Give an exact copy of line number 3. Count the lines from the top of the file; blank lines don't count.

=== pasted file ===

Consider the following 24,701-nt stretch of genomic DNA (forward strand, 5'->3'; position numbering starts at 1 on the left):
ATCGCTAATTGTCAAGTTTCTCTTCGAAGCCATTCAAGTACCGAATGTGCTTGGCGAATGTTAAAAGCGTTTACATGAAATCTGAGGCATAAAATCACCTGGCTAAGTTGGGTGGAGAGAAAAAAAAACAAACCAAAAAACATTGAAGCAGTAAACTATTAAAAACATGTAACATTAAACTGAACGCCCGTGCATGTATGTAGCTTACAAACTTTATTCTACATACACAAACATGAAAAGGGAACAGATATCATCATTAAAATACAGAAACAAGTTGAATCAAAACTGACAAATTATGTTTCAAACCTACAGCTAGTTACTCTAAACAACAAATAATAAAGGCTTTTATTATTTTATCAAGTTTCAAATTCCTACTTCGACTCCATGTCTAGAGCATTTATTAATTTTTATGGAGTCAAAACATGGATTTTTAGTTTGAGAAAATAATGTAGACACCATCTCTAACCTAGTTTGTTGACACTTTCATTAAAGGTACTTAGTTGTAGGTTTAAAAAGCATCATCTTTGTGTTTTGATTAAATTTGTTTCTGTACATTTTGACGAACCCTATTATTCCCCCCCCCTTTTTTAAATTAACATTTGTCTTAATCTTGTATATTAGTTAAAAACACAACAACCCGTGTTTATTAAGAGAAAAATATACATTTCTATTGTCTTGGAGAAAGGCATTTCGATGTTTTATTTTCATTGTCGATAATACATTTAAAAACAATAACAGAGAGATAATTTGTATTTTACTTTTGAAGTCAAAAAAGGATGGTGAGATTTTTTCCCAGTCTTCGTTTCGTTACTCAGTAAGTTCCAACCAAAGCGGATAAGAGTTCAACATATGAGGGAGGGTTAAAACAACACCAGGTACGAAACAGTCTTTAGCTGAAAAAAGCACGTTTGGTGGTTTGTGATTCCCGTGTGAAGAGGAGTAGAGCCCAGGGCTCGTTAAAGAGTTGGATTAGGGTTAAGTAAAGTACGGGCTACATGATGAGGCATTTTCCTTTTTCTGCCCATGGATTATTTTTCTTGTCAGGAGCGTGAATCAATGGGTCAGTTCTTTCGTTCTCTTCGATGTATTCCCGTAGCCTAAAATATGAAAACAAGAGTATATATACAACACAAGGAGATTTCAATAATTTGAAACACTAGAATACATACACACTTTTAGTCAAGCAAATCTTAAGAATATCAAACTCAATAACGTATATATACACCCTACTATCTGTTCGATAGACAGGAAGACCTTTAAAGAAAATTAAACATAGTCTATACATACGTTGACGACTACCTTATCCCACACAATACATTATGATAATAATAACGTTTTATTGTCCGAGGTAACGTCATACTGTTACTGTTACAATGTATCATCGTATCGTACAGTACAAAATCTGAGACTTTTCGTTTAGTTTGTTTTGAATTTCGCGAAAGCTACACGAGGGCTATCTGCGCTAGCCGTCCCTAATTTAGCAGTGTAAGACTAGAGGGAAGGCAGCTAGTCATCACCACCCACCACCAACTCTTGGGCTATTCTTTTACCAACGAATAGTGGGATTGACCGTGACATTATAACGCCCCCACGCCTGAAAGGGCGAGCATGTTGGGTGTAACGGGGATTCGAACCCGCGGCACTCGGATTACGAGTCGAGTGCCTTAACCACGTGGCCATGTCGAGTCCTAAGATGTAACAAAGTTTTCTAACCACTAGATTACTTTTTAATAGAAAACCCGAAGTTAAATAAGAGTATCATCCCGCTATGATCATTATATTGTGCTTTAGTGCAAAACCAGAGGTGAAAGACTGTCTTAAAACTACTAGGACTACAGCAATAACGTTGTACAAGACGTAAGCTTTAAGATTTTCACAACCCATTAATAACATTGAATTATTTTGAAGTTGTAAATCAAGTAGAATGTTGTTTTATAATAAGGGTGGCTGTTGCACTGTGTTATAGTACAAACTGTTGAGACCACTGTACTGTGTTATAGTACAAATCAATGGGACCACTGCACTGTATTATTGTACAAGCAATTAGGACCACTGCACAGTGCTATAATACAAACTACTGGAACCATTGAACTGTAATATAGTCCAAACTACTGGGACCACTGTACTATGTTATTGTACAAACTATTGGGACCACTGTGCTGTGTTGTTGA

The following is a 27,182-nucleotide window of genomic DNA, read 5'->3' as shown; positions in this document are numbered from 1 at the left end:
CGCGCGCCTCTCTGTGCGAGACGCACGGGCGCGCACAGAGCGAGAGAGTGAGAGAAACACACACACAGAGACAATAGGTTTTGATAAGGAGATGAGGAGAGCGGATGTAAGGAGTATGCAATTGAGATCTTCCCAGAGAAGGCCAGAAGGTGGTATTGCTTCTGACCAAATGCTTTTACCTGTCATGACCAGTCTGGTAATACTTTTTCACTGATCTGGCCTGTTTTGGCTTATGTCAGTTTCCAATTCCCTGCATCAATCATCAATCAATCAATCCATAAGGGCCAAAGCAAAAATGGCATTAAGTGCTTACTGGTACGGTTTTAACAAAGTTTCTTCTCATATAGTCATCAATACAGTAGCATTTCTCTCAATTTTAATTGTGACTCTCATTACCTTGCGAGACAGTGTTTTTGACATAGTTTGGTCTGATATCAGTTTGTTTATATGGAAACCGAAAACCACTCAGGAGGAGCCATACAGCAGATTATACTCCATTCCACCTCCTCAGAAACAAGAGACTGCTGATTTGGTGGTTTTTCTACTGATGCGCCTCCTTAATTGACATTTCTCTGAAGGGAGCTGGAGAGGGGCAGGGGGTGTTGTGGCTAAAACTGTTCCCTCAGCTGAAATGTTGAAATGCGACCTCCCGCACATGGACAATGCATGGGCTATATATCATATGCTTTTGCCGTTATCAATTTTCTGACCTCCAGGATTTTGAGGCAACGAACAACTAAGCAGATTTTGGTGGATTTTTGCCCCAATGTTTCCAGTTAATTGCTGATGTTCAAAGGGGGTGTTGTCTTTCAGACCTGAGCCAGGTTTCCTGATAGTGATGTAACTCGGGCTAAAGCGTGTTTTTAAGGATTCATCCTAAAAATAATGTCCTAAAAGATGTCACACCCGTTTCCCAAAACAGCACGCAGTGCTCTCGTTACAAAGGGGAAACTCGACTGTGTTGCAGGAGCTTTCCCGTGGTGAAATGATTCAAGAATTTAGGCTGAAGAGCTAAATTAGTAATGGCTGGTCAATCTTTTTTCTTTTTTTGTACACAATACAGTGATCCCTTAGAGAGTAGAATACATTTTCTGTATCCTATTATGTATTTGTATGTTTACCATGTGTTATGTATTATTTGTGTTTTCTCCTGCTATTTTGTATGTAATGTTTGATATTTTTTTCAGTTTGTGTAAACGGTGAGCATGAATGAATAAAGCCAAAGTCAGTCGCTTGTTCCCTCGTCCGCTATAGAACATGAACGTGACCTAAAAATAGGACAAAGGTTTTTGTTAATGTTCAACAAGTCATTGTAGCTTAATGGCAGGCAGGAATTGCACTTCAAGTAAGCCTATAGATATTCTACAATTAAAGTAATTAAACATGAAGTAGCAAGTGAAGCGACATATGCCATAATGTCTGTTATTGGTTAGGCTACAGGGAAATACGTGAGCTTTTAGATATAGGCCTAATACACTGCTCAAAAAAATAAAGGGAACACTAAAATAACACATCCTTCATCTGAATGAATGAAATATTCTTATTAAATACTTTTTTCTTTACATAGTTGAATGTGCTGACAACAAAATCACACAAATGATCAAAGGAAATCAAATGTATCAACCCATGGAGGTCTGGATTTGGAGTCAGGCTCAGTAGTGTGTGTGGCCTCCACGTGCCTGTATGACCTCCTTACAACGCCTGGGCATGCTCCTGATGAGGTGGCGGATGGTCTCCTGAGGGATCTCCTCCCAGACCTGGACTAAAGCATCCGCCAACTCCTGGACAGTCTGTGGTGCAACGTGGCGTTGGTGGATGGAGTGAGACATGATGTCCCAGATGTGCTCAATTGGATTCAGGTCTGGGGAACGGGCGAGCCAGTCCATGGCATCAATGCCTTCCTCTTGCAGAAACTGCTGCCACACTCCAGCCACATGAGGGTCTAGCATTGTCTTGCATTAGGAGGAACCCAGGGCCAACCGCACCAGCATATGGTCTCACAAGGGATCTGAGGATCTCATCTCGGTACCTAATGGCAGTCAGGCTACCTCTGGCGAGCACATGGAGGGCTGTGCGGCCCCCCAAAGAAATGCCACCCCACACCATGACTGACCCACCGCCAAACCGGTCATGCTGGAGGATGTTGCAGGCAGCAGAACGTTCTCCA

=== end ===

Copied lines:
The following is a 27,182-nucleotide window of genomic DNA, read 5'->3' as shown; positions in this document are numbered from 1 at the left end: